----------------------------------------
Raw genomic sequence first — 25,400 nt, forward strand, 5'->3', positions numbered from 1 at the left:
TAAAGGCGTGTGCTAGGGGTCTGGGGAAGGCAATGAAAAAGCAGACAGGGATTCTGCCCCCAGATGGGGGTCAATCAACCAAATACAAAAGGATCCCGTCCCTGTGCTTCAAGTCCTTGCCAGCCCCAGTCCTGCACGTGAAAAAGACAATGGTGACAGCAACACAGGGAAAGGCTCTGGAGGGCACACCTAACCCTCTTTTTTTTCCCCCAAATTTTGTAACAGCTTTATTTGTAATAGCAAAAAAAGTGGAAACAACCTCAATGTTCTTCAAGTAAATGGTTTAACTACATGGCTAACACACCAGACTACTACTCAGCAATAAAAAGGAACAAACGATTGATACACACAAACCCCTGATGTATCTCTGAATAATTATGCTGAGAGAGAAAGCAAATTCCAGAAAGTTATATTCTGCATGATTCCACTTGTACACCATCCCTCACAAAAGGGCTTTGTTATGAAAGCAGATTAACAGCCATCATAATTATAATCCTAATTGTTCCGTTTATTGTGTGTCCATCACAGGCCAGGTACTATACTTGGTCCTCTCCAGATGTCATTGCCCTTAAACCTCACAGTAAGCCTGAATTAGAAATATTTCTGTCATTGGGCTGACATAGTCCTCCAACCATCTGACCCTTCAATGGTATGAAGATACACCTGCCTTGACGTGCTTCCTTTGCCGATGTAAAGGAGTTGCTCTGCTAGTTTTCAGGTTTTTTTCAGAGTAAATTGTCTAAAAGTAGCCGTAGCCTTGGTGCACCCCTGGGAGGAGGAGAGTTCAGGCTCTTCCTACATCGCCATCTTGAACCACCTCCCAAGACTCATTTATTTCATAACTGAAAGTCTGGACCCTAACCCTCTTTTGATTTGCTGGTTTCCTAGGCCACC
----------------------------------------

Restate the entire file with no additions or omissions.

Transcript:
Raw genomic sequence first — 25,400 nt, forward strand, 5'->3', positions numbered from 1 at the left:
TAAAGGCGTGTGCTAGGGGTCTGGGGAAGGCAATGAAAAAGCAGACAGGGATTCTGCCCCCAGATGGGGGTCAATCAACCAAATACAAAAGGATCCCGTCCCTGTGCTTCAAGTCCTTGCCAGCCCCAGTCCTGCACGTGAAAAAGACAATGGTGACAGCAACACAGGGAAAGGCTCTGGAGGGCACACCTAACCCTCTTTTTTTTCCCCCAAATTTTGTAACAGCTTTATTTGTAATAGCAAAAAAAGTGGAAACAACCTCAATGTTCTTCAAGTAAATGGTTTAACTACATGGCTAACACACCAGACTACTACTCAGCAATAAAAAGGAACAAACGATTGATACACACAAACCCCTGATGTATCTCTGAATAATTATGCTGAGAGAGAAAGCAAATTCCAGAAAGTTATATTCTGCATGATTCCACTTGTACACCATCCCTCACAAAAGGGCTTTGTTATGAAAGCAGATTAACAGCCATCATAATTATAATCCTAATTGTTCCGTTTATTGTGTGTCCATCACAGGCCAGGTACTATACTTGGTCCTCTCCAGATGTCATTGCCCTTAAACCTCACAGTAAGCCTGAATTAGAAATATTTCTGTCATTGGGCTGACATAGTCCTCCAACCATCTGACCCTTCAATGGTATGAAGATACACCTGCCTTGACGTGCTTCCTTTGCCGATGTAAAGGAGTTGCTCTGCTAGTTTTCAGGTTTTTTTCAGAGTAAATTGTCTAAAAGTAGCCGTAGCCTTGGTGCACCCCTGGGAGGAGGAGAGTTCAGGCTCTTCCTACATCGCCATCTTGAACCACCTCCCAAGACTCATTTATTTCATAACTGAAAGTCTGGACCCTAACCCTCTTTTGATTTGCTGGTTTCCTAGGCCACC